According to the Zhang Lab general CRISPR cloning protocol (https://www.addgene.org/crispr/zhang/), we established the CRISPR cell lines with ROR2 or WNT5A knockout. We designed sgRNA oligonucleotides for ROR2 and WNT5A. The annealed oligos were cloned into the pX458 vector (Addgene). Plasmids were transfected into DU145 cells using Lipofectamine 3000 (Thermo Fisher Scientific, #L3000015). Single-cell selection was by flow cytometry sorting of GFP positive cells 72 hours posttransfection. After 4 weeks, each isolated clone was validated by immunoblot analysis for ROR2 or WNT5A knockout. We did not further subclone, so residual protein expression may reflect subclones and we refer to these in the text as cell lines rather than clones. Lentiviral mediated CRISPR knockout lines were generated from LAPC4 cells. Each lentiCRISPR v2 plasmid carrying the sgRNA targeting ROR2, Wnt5A, STK3/MST2, or STK4/MST1 was cotransfected with the pMD2.G and psPAX2 vectors (Addgene) into 293FT cells with Lipofectamine 3000. The virus supernatant was collected at 48 hours posttransfection and filtered through 0.45-μm PES filters. The cleared virus supernatant was then incubated with LAPC4 (with polybrene) and the cells were selected with 2 μg/mL puromycin for 72 hours. The CRISPR lines were then validated for their intended target gene knockout. For YAP1 and ROR2 overexpression, FLAG-YAP1 (#66853) and ROR2 (#HG16133-CF) plasmids were purchased from Addgene and SinoBiological, respectively.

RNA interference

NF2/Merlin knockdown with siRNA in DU145, RPMI7951, and A375P cells were performed as described previously (15). Briefly, DU145, RPMI7951, and A375P cells were transfected with 25 nmol/L ON-TARGETplus siRNAs (Dharmacon) with Lipofectamine RNAiMAX (Thermo Fisher Scientific, 13778–075). At 72 hours after transfection, cells were treated with or without WNT5a or WNT5a peptide mimetic, Foxy5 (R&D, #5461).

RNA isolation and qRT-PCR

Total RNA was isolated with the RNeasy Mini Plus Kit (Qiagen, #74134). RNA purification was directly performed from 2D cultured cells. For RNA isolation in 3D cultured organoids, cell recovery solution (Corning, DLW354253) was first used for the removal of Matrigel (1 hour, on ice). qRT-PCR was performed using standard SYBR Green reagents from the StepOnePlus Real-Time PCR system (Thermo Fisher Scientific, #11780200) or TaqMan One-Step RT-PCR reagents (Thermo Fisher Scientific, #4444434). Target mRNA expression was quantified using the ΔΔCt method and normalized to GAPDH expression.

Immunoblotting

Immunoblotting was performed as described (38). Briefly, proteins were extracted from cultured cells or homogenized frozen tumor bits using a TissueRuptor (Qiagen, catalog no. 9002755) on ice using RIPA buffer. Protein extraction from 3D/organoid cultures started with digestion of the Matrigel matrix using Cell Recovery Solution (DLW354253, Sigma) for 1 hour on ice. After digestion with Cell Recovery Solution, cells were centrifuged and RIPA buffer was added into the pellets for protein extraction. Antibodies against the following proteins (and clone or catalog number) were from Cell Signaling: ROR1 (D6T8C), ROR2 (D3B6F), nonphospho (Active) β-catenin (Ser45) (D2U8Y), LEF1 (C12A5), Wnt5a/b (C27E8), Dvl2 (30D2), Axl (C89E7), integrin β2 (D4N5Z), IGFBP3 (D1U9C), YAP/TAZ (D24E4), phospho-YAP (Ser127) (D9W2I), MST1 (#3682), MST2 (#3952), MOB1 (E1N9D), phospho-MOB1 (Thr35) (D2F10), LATS1 (C66B5), phospho-LATS1 (Ser909) (#9157), SAV1 (D6M6X), phospho-MST1 (Thr183)/MST2 (Thr180) (E7U1D), Merlin (D3S3W), lamin B2 (D8P3U), survivin (71G4B7), phospho-Merlin (Ser518) (D5A4I), tubulin (#2148). Additional antibodies were against Kif26B (Proteintech, 17422–1-AP), β-actin (Santa Cruz Biotechnology), GAPDH (Abcam, Ab-9485), and vinculin (Sigma, V9131). The primary antibodies were incubated overnight. Gels shown are representative of at least three independent experiments.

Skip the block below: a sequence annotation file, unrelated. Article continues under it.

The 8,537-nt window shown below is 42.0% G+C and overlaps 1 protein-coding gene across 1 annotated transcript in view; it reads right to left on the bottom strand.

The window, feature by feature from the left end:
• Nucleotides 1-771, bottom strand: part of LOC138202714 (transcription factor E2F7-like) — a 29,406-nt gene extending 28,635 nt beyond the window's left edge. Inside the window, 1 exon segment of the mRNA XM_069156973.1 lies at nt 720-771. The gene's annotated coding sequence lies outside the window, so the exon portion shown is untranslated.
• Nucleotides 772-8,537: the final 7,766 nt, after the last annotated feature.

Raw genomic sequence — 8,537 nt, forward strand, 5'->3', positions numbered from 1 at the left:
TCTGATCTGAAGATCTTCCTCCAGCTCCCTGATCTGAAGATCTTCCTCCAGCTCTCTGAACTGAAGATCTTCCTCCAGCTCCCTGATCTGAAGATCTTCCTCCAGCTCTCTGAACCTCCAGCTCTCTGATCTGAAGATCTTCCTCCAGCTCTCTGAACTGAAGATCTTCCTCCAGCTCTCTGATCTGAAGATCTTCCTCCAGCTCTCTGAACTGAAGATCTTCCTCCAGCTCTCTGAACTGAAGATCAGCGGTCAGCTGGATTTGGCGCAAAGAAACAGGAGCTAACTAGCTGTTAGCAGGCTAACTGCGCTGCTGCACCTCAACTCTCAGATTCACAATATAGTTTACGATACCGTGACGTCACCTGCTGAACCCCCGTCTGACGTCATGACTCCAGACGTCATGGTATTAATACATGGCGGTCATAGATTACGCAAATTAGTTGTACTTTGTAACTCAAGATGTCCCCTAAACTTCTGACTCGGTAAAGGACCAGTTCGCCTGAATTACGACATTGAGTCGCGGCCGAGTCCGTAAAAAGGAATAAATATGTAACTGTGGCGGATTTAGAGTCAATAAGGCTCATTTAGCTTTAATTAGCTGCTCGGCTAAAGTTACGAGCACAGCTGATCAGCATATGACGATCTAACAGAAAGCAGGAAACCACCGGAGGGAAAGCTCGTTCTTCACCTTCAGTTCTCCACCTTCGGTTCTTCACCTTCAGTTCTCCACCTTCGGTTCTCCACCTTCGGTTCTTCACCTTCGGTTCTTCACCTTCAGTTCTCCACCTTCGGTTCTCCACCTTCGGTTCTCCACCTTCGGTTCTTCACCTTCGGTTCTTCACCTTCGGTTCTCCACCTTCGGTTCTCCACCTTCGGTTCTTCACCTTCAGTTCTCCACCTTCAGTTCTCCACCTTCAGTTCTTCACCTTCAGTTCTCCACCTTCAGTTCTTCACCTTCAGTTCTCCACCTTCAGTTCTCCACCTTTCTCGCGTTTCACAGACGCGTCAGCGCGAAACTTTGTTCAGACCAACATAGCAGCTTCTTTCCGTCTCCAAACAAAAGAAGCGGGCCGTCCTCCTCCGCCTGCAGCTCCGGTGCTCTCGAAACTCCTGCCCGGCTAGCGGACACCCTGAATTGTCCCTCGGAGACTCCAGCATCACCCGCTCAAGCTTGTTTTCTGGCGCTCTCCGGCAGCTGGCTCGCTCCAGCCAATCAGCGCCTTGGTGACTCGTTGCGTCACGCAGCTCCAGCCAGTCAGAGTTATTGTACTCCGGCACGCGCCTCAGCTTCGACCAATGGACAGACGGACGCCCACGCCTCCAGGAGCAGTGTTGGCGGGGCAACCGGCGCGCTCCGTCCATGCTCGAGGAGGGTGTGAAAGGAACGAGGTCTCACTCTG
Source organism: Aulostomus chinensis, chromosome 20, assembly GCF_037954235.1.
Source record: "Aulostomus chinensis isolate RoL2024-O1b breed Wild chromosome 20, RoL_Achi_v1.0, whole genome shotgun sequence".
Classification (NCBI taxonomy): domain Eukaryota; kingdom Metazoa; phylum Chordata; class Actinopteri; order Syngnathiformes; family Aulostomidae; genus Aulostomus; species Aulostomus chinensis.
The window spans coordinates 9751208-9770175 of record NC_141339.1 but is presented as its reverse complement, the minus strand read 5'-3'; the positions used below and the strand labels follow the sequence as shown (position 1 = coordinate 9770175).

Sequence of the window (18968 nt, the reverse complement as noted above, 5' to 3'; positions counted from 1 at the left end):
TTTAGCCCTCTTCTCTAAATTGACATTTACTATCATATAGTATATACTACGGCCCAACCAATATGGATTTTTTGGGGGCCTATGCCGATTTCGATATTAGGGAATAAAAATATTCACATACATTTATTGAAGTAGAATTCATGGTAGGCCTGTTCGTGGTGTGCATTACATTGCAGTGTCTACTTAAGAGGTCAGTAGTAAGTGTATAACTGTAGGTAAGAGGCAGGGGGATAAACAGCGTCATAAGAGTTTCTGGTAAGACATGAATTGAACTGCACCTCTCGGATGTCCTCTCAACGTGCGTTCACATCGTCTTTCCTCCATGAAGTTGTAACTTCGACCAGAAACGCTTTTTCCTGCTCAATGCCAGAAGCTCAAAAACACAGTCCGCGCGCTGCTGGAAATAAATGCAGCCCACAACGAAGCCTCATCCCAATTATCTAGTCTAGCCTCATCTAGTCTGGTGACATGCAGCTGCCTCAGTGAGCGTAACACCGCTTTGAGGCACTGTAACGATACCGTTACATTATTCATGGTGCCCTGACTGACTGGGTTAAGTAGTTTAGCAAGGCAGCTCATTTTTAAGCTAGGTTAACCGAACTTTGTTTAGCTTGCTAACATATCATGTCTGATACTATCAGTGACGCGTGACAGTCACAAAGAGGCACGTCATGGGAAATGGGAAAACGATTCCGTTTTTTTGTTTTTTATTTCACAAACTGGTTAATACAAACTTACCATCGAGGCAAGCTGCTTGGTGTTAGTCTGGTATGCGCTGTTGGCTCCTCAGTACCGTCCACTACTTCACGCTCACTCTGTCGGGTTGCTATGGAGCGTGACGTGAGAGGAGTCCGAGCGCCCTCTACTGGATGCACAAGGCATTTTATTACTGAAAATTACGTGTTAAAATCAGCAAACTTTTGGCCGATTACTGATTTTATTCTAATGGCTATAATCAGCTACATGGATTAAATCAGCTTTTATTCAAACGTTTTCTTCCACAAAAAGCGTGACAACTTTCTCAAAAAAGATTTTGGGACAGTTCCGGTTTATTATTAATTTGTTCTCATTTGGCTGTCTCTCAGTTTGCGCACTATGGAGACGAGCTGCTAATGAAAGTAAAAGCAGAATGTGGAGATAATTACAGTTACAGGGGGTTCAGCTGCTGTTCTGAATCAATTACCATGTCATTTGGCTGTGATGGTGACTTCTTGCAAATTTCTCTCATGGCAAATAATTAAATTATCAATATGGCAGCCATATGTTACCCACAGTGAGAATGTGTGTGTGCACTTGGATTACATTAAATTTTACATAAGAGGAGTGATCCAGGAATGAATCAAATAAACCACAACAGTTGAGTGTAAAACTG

Xenografts and drug treatment

All animal studies were conducted at the Beth Israel Deaconess Medical Center according to protocol approved by the Institutional Animal Care and Use Committee (IACUC). BIDPC4 PDX were subcutaneously injected into 5 to 6 weeks old intact ICR SCID male mice. Castrated 5 to 6 weeks old ICR SCID mice were used for BIDPC5 PDX. LAPC4 and DU145 subcutaneous xenograft tumor models were established in nude mice. When a tumor reached 0.5 cm in largest dimension, the host was randomly assigned to the control, ETC-159 or Foxy5 treatment group. Briefly, the ETC-159 treatment group received 30 mg/kg of ETC-159 (in 0.5% carboxyl methyl-cellulose and by oral gavage) every other day. Foxy5 (#5461) was intraperitoneal-injected every other day at 2 mg/kg. The control group similarly received the carrier solution only. The tumor volumes were followed by directly palpation and caliper measurement twice a week. Tumor size was calculated by the formula: Volume = Length × Width2 × 0.5. The fold change of tumor volume was determined by normalizing each tumor measurement to its volume on day 0 at the beginning of drug administration.